In the case of Hahnemann Labs, Quinn had a natural affinity group in his thousands of customers. Generally, people interested in alternative medicine are not those typically interested in the stock market, says Quinn. But his deal--which, in a way, was an "alternative" public offering--seemed to have a unique appeal to these investors.
Quinn sent out more than 35,000 offering announcements. The announcements resulted in about 1,700 requests for prospectuses; another 400 requests for prospectuses came from friends, family, associates, colleagues and other acquaintances. Of the initial 2,100 prospects who received a prospectus, about 240 ultimately invested.
Not that any of this was quick or easy. Quinn started drafting his prospectus in July 1994, and 12 and a half months later, in August 1995, he closed his deal's $400,000 minimum--with investments to spare. Of his 240 investors, Quinn estimates that just 15 percent, or 36 investors, sent in a check on their own after reading the prospectus. To get the rest, Quinn had to dial for dollars. In all, he figures he talked to some 700 to 800 potential investors over the telephone. Nor was any of this cheap: Legal, auditing, printing and marketing costs totaled $102,000, Quinn says.
Parenthetically, it's worth mentioning that the process described above underscores one of the primary reasons why so-called Internet IPOs are difficult to get done. Says Field, "Right now, the Internet works as a cost-effective delivery medium, but it does not work as magic. The fact is, most people will invest in an [offering] only if they already know and feel good about the company."
Although the entire effort took valuable time and resources away from his business, Quinn says it was not without benefits above and beyond raising the money. "Sure, there were days when I wished I would run into just one person who had $500,000," Quinn recalls, but he says there was also a tremendous benefit to talking to so many customers and finding out what their needs and attitudes were. "Reaching out to so many people and telling your story is never bad for a business if it's done with the right kind of heart and attitude."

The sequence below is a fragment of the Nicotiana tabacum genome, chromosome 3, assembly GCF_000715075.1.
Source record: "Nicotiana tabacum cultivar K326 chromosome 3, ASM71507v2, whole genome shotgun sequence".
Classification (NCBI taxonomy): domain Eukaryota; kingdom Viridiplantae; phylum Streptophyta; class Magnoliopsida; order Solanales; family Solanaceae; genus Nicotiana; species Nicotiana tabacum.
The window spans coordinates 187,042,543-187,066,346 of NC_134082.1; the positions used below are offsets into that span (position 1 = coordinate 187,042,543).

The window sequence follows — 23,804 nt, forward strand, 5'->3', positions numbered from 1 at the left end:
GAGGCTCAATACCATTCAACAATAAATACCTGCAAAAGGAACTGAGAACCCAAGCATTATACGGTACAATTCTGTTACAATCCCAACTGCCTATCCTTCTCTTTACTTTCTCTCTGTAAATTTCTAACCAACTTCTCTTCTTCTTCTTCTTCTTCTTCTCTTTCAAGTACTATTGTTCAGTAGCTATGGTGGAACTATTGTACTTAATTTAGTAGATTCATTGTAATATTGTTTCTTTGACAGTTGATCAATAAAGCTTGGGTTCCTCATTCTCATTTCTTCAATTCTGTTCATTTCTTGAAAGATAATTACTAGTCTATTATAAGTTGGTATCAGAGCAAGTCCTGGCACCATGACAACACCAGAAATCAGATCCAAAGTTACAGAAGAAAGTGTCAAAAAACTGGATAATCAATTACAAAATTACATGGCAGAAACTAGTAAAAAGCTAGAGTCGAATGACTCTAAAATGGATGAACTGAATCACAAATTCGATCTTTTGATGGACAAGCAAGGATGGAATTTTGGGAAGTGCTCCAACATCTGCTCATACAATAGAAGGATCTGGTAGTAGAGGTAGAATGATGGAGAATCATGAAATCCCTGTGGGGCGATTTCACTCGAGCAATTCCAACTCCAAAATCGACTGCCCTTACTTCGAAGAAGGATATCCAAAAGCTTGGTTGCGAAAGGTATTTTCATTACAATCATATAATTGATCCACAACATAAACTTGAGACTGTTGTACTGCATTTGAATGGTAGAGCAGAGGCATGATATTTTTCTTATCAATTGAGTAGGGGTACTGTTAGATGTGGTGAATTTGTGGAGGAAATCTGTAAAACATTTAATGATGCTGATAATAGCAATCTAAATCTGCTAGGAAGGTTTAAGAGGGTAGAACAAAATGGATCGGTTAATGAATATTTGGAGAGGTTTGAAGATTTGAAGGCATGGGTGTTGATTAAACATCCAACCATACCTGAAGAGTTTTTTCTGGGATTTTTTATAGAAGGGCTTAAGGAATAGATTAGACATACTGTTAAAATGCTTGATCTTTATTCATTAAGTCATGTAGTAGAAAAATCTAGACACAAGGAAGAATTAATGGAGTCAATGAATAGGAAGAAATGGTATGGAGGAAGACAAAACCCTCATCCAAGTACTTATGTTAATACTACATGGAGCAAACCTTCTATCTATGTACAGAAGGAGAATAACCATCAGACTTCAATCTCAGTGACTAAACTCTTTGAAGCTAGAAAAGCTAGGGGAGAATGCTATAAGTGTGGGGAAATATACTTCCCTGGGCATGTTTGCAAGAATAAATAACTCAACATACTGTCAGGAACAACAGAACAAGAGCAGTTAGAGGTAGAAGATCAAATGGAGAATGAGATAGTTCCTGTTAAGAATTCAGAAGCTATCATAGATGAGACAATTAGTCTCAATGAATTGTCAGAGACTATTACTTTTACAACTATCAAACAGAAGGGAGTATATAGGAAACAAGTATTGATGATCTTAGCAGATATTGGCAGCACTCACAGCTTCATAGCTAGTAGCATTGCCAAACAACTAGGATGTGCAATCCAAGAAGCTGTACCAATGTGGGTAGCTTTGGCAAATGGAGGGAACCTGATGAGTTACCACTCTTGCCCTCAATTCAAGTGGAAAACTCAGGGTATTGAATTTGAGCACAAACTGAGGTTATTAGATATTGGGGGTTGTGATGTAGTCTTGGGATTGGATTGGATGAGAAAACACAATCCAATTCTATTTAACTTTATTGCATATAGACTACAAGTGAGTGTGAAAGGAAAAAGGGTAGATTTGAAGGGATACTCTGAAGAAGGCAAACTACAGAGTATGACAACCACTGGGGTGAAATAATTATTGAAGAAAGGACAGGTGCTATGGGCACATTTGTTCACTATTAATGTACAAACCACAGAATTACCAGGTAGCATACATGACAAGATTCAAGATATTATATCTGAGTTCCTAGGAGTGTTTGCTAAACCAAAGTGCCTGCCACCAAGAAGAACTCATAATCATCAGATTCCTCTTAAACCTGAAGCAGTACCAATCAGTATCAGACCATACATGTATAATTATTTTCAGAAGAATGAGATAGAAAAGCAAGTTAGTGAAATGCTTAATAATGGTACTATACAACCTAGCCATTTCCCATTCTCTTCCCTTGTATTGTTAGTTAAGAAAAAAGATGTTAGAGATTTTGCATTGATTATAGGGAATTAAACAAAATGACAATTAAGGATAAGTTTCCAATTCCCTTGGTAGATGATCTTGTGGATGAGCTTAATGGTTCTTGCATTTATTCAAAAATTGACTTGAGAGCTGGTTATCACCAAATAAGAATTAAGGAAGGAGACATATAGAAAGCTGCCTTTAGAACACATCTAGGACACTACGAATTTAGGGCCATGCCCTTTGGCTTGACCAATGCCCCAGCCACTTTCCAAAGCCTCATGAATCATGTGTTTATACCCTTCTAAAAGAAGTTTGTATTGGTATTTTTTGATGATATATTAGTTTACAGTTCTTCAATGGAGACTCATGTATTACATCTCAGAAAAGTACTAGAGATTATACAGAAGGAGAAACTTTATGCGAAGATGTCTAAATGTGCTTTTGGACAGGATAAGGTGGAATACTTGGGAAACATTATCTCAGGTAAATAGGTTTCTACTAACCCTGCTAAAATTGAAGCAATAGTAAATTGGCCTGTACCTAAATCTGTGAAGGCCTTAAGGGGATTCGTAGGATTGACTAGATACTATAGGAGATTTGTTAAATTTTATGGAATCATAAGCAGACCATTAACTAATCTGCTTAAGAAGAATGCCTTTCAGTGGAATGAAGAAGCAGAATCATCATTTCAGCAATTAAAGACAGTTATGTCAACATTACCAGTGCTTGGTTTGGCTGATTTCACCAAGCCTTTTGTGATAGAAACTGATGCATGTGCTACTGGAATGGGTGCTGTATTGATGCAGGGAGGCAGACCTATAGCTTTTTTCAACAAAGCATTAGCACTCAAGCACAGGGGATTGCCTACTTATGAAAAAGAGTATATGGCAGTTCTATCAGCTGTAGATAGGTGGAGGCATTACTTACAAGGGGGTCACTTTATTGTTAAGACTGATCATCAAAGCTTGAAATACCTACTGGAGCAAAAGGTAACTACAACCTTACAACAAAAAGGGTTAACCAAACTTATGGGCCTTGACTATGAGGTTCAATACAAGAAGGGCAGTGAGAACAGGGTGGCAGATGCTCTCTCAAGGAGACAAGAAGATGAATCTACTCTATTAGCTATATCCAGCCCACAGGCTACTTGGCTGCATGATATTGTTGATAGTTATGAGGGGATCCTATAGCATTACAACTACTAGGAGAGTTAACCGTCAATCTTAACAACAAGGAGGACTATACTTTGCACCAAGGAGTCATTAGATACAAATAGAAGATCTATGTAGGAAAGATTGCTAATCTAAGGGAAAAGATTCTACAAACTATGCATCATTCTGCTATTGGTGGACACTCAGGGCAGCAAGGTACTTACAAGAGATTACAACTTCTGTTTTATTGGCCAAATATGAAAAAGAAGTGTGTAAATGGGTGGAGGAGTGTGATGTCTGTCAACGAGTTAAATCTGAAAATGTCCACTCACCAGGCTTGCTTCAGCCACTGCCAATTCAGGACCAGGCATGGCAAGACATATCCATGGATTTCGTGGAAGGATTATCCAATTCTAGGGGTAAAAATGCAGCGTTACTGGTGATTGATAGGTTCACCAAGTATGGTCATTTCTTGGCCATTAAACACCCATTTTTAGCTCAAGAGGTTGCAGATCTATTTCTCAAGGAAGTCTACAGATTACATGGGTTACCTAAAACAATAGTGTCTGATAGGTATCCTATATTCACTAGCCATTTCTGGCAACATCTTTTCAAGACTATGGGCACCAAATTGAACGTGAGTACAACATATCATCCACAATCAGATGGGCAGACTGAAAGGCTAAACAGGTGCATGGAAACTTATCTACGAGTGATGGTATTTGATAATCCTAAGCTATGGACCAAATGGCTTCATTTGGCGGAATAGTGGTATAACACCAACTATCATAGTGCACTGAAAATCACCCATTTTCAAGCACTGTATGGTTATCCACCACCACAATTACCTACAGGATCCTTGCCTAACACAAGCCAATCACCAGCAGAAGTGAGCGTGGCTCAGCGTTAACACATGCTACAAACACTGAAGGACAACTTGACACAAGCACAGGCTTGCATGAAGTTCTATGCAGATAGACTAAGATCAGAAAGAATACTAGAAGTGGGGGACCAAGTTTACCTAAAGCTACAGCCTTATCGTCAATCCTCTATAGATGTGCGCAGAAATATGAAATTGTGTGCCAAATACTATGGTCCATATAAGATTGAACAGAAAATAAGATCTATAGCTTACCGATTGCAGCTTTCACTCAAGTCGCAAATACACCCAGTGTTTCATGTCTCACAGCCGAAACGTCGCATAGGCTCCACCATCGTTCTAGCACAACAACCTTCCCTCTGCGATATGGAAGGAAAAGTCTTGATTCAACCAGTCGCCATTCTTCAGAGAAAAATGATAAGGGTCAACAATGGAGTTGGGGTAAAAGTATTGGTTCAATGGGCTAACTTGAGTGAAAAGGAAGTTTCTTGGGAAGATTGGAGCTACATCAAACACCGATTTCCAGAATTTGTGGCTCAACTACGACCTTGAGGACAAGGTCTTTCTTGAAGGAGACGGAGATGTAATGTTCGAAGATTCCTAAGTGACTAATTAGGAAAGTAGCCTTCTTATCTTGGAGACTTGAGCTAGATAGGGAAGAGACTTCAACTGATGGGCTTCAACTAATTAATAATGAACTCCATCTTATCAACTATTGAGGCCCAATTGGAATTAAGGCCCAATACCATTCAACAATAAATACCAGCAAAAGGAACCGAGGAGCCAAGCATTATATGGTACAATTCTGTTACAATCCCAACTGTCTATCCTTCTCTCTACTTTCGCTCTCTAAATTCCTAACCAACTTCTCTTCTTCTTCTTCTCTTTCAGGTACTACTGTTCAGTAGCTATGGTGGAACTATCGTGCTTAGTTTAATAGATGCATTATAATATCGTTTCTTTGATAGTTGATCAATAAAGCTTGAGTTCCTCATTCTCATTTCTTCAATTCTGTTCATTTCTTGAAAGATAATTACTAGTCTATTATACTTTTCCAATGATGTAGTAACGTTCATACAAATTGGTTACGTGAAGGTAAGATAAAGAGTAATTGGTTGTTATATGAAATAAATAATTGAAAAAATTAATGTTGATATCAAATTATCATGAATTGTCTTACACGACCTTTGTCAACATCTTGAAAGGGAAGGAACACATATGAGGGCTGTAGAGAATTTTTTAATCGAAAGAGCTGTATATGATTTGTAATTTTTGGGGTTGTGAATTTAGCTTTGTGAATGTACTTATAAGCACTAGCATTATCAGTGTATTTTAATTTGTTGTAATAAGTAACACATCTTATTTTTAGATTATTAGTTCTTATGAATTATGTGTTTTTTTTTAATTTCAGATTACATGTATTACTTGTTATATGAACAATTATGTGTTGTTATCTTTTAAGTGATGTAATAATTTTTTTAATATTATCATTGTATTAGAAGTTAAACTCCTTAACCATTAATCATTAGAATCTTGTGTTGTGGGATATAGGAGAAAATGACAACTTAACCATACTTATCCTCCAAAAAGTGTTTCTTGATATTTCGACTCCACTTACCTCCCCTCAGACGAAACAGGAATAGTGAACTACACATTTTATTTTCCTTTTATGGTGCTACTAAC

In fact, sales during Hahnemann's fiscal year 1996 were $691,000--about $100,000 higher than sales for fiscal 1995. That momentum has spilled into fiscal 1997, with sales of some $400,000 at midyear.
Rules And Regulations
From a regulatory perspective, DPOs face the same challenges as underwritten IPOs. That is, companies that want to raise more than $5 million and want to trade on a stock exchange or the top two tiers of the Nasdaq stock market must file a registration statement with the Securities and Exchange Commission (SEC). This is a major undertaking.
Businesses that need less money and are more flexible in their requirements for aftermarket trading may enjoy less burdensome regulatory challenges. For instance, companies that want to raise less than $5 million can take advantage of the exemption from federal registration by filing under what is known as Regulation A of the Securities Act of 1933, which Quinn used for Hahnemann's offering.
Companies that want to raise less than $1 million in a DPO may take advantage of the Small Company Offering Registration (known as SCOR), which is accepted in 43 states and requires almost no filings with the SEC. The SCOR form, also known as Form U-7, is still no day at the beach, however: It has several parts, and once complete, looks suspiciously like a prospectus.
One of the real advantages of these unregistered offerings is that in many cases, a company's shares can still trade on the Nasdaq Bulletin Board, which is the next-to-the-lowest tier of the Nasdaq stock market. Remember, to trade on the Nasdaq SmallCap Market, the Nasdaq National Market System or any of the major stock exchanges, companies must periodically report to investors via the Securities Exchange Act of 1934. This adds a host of requirements that a very tiny public company that just completed a very tiny DPO may not want to burden itself with. Trading on the Bulletin Board eliminates these headaches.
For his part, Quinn has not been too concerned with aftermarket trading. He has left that to a stockbroker who keeps a book matching buyers and sellers. But most of the investors are holding onto their shares, says Quinn. The company's upside potential seems to be the reason: "It would be nearly impossible for one of the major pharmaceutical companies to grow 10 times bigger," he says. "But we definitely can."
Drew Field, 534 Pacific Ave., San Francisco, CA 94133, (415) 296-7820;
Hahnemann Laboratories Inc., 828 San Pablo Ave., Albany, CA 94706, (510) 527-3003.
David R. Evanson, a writer and consultant, is a principal of Financial Communications Associates in Ardmore, Pennsylvania.
For reprints and licensing questions, click here.